In this setting, it provides access to the client, i.e. the mysql / mariadb command, by default, as well as to update scripts.
Modify this and add two more sections to make it finally look like this:
# Automatically generated for Debian scripts. DO NOT TOUCH! [client] host = localhost user = admin password = 'saját jelszavunk' #socket = /var/run/mysqld/mysqld.sock [mysql_upgrade] host = localhost user = admin password = 'saját jelszavunk' #socket = /var/run/mysqld/mysqld.sock [mysqldump] host = localhost user = admin password = 'saját jelszavunk' #socket = /var/run/mysqld/mysqld.sock [mysqlcheck] host = localhost user = admin password = 'saját jelszavunk' #socket = /var/run/mysqld/mysqld.sock
Here, modify the root users to your own alternative administration database user. Passwords are given in plain apostrophes, so spaces and many special characters in passwords work. Finally, in the two new sections, the mysqldump and the mysqlcheck we also set access for commands. You can use mysqldump to create database dumps, and the mysqlcheck command to check the status of tables in a given database, and so on. Finally, we can comment out the socket parts because password-based authentication still happens, so they have no effect.
Using the original debian.cnf file
If above "Set the authentication method for the root user"option, we changed the root user settings, so the" factory " /etc/mysql/debian.cnf we need to modify the file. Open the file for editing:
I'm not going to write the same ones here again, so let's change this to the pattern above, with the difference that root users stay here for each session, so don't rewrite them here.
Try the cnf file
Finally, we can test how our cnf file works. In this example, I log in with the alternate administration database user cnf file:
So defaults files only matter if you use native password-based authentication with that user. Otherwise, access is via a Unix socket.
With phpMyAdmin, we can conveniently manage our databases and their connected users from the browser, etc. To install, run the following command:
apt-get install phpmyadmin
We need to answer a few questions during installation. The first one asks which HTTP server you want to use:
Here, select the apache2 option and move on.
For phpMyAdmin to work, you need your own database, do you want to set this up automatically for us dbconfig-common via:
Choose yes here.
You will then be prompted for another password that the phpMyAdmin control user will work with:
With this user, phpMyAdmin does the background maintenance, structure synchronizations, etc., so we won't have to deal with it. So press an enter to do this to generate your own password.
The installation is now complete.
With the IP address of your server or the hostname you set, load phpMyAdmin into your browser:
Enter the appropriate user and password here: If you have previously set up an alternate administration database user, enter it, and if you have set the root user authentication method to native password authentication, you can log in with the root user. I log in here with my alternate admin user:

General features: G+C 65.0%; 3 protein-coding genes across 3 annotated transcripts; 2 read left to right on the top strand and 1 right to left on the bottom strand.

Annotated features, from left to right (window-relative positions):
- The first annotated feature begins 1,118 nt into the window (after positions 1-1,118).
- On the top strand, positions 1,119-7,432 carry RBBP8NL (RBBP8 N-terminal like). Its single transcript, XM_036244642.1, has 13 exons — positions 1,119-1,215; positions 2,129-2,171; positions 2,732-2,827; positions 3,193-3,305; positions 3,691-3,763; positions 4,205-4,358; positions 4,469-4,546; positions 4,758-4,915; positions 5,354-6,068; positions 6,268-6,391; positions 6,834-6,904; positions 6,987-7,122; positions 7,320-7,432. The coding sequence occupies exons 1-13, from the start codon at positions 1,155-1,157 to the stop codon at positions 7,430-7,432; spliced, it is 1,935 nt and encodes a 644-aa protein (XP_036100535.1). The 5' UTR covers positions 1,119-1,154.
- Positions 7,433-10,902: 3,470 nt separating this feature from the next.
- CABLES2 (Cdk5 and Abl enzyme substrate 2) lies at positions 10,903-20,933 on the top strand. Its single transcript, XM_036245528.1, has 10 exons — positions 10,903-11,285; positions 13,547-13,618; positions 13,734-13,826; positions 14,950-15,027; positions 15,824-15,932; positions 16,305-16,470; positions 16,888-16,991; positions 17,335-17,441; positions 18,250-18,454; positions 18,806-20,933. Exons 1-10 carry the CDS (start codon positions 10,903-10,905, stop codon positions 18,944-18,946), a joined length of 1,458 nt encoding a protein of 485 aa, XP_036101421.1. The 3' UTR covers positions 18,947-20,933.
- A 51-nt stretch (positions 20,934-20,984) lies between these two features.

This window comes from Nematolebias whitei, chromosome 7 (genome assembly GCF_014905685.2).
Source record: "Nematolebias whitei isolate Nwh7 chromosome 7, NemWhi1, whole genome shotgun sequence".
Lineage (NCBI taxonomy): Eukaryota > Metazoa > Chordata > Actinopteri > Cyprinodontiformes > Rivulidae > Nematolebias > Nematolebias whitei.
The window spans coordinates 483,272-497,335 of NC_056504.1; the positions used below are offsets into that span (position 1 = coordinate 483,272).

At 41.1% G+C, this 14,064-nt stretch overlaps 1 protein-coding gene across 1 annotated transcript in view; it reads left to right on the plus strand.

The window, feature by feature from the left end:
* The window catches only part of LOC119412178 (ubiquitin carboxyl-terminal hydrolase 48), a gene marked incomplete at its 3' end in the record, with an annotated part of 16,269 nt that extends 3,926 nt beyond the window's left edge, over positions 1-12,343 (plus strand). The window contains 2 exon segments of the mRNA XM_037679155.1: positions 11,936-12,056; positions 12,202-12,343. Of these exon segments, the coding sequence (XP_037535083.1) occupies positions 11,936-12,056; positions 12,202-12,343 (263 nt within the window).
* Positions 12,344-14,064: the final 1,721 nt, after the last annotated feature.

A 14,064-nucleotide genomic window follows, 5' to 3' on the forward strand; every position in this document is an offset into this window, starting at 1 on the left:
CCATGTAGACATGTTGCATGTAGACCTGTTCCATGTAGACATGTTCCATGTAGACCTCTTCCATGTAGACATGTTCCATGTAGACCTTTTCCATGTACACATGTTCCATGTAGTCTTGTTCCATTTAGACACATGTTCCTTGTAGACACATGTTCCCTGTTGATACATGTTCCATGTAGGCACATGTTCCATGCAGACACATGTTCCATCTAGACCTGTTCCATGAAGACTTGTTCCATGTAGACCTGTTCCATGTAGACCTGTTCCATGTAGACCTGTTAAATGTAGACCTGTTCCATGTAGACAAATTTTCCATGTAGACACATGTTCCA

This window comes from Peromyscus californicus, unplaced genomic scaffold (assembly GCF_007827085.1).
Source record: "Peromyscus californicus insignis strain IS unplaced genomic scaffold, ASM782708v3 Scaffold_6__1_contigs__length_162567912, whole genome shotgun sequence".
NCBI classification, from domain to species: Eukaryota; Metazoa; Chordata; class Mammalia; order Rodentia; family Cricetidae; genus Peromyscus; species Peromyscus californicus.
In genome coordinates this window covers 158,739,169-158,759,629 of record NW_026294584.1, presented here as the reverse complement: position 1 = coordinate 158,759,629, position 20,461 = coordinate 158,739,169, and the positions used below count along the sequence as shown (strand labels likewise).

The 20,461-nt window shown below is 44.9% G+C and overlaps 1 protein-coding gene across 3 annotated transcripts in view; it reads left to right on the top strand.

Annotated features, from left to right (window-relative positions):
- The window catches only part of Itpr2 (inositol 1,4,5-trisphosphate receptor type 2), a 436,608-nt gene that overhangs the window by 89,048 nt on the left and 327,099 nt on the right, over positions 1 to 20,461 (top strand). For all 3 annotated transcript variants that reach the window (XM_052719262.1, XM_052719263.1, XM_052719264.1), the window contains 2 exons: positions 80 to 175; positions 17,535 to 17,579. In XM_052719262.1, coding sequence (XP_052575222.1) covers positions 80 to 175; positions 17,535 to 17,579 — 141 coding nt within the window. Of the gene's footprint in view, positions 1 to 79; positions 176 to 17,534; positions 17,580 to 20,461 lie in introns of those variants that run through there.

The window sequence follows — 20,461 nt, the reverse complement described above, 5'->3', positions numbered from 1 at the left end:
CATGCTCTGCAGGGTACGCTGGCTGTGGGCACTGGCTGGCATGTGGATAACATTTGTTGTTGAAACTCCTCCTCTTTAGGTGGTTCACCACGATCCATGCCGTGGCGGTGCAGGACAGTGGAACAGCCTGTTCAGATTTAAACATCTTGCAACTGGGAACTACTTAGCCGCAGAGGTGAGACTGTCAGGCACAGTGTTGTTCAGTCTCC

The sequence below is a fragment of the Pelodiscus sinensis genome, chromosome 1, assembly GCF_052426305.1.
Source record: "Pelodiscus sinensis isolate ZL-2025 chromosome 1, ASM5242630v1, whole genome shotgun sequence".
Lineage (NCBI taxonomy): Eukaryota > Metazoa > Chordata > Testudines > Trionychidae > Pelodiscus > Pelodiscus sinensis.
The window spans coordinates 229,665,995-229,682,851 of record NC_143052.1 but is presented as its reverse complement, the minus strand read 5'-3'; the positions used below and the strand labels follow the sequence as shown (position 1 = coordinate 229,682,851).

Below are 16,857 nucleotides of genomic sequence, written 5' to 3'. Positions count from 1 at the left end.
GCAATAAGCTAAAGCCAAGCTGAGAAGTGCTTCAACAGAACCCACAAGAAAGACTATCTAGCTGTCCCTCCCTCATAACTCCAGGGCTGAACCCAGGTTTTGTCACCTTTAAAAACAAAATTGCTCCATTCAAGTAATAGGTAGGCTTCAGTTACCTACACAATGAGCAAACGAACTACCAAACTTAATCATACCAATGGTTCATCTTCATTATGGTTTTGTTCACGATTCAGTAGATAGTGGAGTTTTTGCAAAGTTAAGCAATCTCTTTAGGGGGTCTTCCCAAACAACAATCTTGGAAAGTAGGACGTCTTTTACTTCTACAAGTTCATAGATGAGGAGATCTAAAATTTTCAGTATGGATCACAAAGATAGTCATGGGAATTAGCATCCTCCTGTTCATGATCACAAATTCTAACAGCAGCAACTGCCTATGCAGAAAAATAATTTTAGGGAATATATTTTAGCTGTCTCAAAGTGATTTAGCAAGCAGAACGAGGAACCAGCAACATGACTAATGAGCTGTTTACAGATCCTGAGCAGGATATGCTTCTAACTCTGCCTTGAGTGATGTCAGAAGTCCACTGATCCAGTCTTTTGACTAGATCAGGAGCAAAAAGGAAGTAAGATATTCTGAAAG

Configure UFW firewall
As the last part of our LAMP server, let's even configure the UFW firewall.
UFW Firewall is an easy-to-use program that allows you to conveniently protect your system. It is inactive by default, which we need to activate. Before that, however, we need to set the rules for the appropriate inbound connections.
Leaving as root, run the ufw command with the following parameters:
ufw app list
The command lists the available UFW application profiles. For our current installation, this looks like this:
These are the following:
- Apache: This profile only opens port 80 (normal, unencrypted Internet traffic, HTTP protocol).
- Apache Full: This profile opens both port 80 (normal, unencrypted Internet traffic, HTTP protocol) and port 443 (TLS / SSL encrypted traffic, HTTPS protocol).
- Apache Secure: This profile only opens port 443 for encrypted traffic
- OpenSSH: And that's it SSH allows connections.
So we will need the OpenSSH profile first so that our SSH connection to the server is not lost, and we will even enable the Apache Full profile, so we can access the websites via HTTPS later if we install the ISPConfig control panel later.
To enable profiles, run the following commands:
ufw allow in "OpenSSH" ufw allow in "Apache Full"
Then enable the firewall:
You will then be warned that the operation may interrupt the current SSH connection, will we continue? Press yt.
Obviously it doesn't interrupt because we've enabled OpenSSH before.
Finally, we can query the status of the UFW firewall:
Here, the v6 indications refer to the IPv6 protocol, so if your server is running on an IPv6 network, you have also set up the requested profiles on it.
Download virtual machine
Download Ubuntu 20.04 LTS (Focal Fossa) LAMP Server v1.0
So this would be an Ubuntu 20.04 LTS (Focal Fossa) based LAMP server on which we can run our dynamic websites, CMS systems and other web applications.
There are many LAMP installer descriptions on the net, so I have tried to elaborate in more detail on this installation as well, so that I can not only offer you the template installation commands, but also provide additional useful information. I hope you find it useful.
Once the LAMP server is ready, you may want to install newer PHP versions:
The Ubuntu 20.04 LTS (Focal Fossa) line does not yet have a perfect server installation description, so in the meantime I recommend the Debian-based perfect servers we have built so far, as well as the related links below:
- Perfect server: Debian 8 (Jessie) V1.0
- Perfect server: Debian 9 (stretch) V1.0
- Perfect server: Debian 10 (Buster) V1.0
- Encyclopedia - LAMP Systems
- Installing Debian 8 (Jessie) LAMP Server v1.0
- Installing Debian 9 (Stretch) LAMP Server v1.0
- Installing Debian 10 (Buster) LAMP Server v1.0
- Install v18.04 on the Ubuntu 1.0 LTS (Bionic Beaver) LAMP Server
- Ubuntu 20.04 LTS (Focal Fossa) minimal server installation
- Install a minimum server for Ubuntu 18.04 LTS (Bionic Beaver)
- How to install PHP 8 on your Debian or Ubuntu server